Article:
I worked 27 years toward something and finally accomplished it – and what did I get? A generic email.

For nearly three decades, I have been making payments on my mortgage and when I finally paid it off all I received was an email with a text-only PDF encouraging me to see them for my next loan. What a missed opportunity.

Not only could my lender have done something to acknowledge the landmark event (a key or “It’s all yours!” card in the mail?) but this should be a marketer’s dream for related businesses. Hardware stores, furniture stores, landscapers and related businesses should jump on the fact that I suddenly (in theory, anyway) have more disposable income that could be redirected to home improvements.

Other businesses have realized the importance of creating a tangible acknowledgment of significant events in their customer’s journey: patients ring a bell for their last cancer treatment, schools have pomp and circumstance for graduations, cruise lines take pictures of smiling passengers, weight-loss organizations make a big hoopla when a customer reaches their goal, etc. Heck, I just got a free appetizer for my yearly “anniversary” of being a member of the steakhouse e-club. Why should lenders dismiss the paying off of any loan – let alone a mortgage – without real recognition?

Think about the key events on your customer’s journey. What can you do to make them powerful experiences that will strengthen the bond you have with them? Technology makes it easy to track everything – apply some of it to make note of events that matter to your clientele.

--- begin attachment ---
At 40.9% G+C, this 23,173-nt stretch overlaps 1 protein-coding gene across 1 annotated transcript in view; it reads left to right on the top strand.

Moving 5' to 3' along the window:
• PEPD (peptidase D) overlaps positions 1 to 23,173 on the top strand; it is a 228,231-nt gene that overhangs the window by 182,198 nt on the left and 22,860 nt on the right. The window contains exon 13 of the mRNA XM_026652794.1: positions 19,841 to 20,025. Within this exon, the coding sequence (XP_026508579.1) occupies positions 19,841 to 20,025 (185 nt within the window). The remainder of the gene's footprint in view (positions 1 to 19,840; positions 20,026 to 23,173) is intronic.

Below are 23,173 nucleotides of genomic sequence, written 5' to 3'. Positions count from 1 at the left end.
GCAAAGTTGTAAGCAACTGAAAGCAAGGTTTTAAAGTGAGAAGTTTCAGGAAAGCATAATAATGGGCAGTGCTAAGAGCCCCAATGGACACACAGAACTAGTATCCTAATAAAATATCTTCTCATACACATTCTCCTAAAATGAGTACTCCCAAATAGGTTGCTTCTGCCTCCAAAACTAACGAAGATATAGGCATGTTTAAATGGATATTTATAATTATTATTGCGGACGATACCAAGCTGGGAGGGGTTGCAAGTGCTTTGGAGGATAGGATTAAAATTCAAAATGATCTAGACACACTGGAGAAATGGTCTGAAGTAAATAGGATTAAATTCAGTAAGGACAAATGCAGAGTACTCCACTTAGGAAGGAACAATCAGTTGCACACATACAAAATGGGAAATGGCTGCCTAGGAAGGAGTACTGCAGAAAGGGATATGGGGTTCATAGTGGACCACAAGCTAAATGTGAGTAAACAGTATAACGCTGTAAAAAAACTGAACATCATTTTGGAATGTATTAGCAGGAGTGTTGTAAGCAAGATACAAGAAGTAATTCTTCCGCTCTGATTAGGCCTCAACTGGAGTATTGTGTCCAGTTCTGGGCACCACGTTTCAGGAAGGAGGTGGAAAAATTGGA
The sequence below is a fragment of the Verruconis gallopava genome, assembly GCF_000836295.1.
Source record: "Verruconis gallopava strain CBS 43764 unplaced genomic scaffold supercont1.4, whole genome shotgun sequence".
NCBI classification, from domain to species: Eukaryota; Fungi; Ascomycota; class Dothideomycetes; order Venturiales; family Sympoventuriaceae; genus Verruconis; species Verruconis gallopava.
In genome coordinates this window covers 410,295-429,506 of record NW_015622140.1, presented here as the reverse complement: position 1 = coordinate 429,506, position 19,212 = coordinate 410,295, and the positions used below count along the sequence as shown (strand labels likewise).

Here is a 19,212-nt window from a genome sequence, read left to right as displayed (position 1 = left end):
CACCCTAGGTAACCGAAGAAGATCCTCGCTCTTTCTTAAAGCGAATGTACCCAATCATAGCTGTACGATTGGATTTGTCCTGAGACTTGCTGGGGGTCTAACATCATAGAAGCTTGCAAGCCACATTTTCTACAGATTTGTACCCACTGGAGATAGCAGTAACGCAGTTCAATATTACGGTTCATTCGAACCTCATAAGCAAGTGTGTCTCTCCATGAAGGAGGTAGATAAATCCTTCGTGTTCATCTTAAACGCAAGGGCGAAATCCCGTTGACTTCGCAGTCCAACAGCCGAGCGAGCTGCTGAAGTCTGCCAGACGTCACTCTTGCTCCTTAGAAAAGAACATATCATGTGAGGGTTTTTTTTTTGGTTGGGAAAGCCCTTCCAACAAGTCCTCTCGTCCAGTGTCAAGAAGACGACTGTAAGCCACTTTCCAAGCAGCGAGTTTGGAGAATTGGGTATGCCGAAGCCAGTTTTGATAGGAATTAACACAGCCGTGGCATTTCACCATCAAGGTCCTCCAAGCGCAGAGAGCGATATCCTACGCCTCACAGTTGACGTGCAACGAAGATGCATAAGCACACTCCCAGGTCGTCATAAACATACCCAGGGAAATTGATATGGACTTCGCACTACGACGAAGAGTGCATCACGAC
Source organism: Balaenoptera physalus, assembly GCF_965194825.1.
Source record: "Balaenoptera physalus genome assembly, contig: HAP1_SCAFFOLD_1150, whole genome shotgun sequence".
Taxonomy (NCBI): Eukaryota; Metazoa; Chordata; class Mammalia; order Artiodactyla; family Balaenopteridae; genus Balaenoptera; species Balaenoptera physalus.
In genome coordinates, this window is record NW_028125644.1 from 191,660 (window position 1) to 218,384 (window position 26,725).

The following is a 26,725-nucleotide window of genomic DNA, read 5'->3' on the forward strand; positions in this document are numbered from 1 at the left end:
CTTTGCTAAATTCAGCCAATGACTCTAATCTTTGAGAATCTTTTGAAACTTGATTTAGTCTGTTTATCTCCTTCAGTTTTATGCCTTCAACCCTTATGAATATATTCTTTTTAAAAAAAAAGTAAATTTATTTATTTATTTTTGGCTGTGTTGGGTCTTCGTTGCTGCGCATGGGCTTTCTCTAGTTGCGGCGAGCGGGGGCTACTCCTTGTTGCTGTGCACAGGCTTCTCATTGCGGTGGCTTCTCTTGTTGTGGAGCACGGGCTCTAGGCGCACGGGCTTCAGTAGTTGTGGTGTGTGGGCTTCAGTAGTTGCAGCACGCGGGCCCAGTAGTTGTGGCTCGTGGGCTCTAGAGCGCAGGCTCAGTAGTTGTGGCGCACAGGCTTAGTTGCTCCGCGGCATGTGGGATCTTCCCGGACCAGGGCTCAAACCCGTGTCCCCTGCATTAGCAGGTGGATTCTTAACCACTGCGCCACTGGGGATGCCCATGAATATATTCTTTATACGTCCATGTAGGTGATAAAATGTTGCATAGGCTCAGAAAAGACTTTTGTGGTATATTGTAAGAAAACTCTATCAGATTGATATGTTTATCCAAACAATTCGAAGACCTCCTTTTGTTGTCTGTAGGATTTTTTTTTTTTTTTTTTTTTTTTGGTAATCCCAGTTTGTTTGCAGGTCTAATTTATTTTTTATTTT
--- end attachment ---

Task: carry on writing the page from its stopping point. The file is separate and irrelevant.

I'm the chief connector at leadership dots where I serve as "the string" for individuals and organizations. Like stringing pearls together to make a necklace, "being the string" is an intentional way of thinking and behaving – making linkages between things that otherwise appear random or unconnected – whether that be supervising a staff, completing a dissertation or advancing a project in the workplace. I share daily leadership dots on my blog to provide examples of “the string” in action. I use the string philosophy through coaching, consulting and teaching to help others build capacity in themselves and their organizations. I craft analogies and metaphors that help people comprehend complex topics and understand their role in the system. My favorite work involves helping those new to supervision or newly promoted supervisors build confidence and learn the skills necessary to effectively lead their team.

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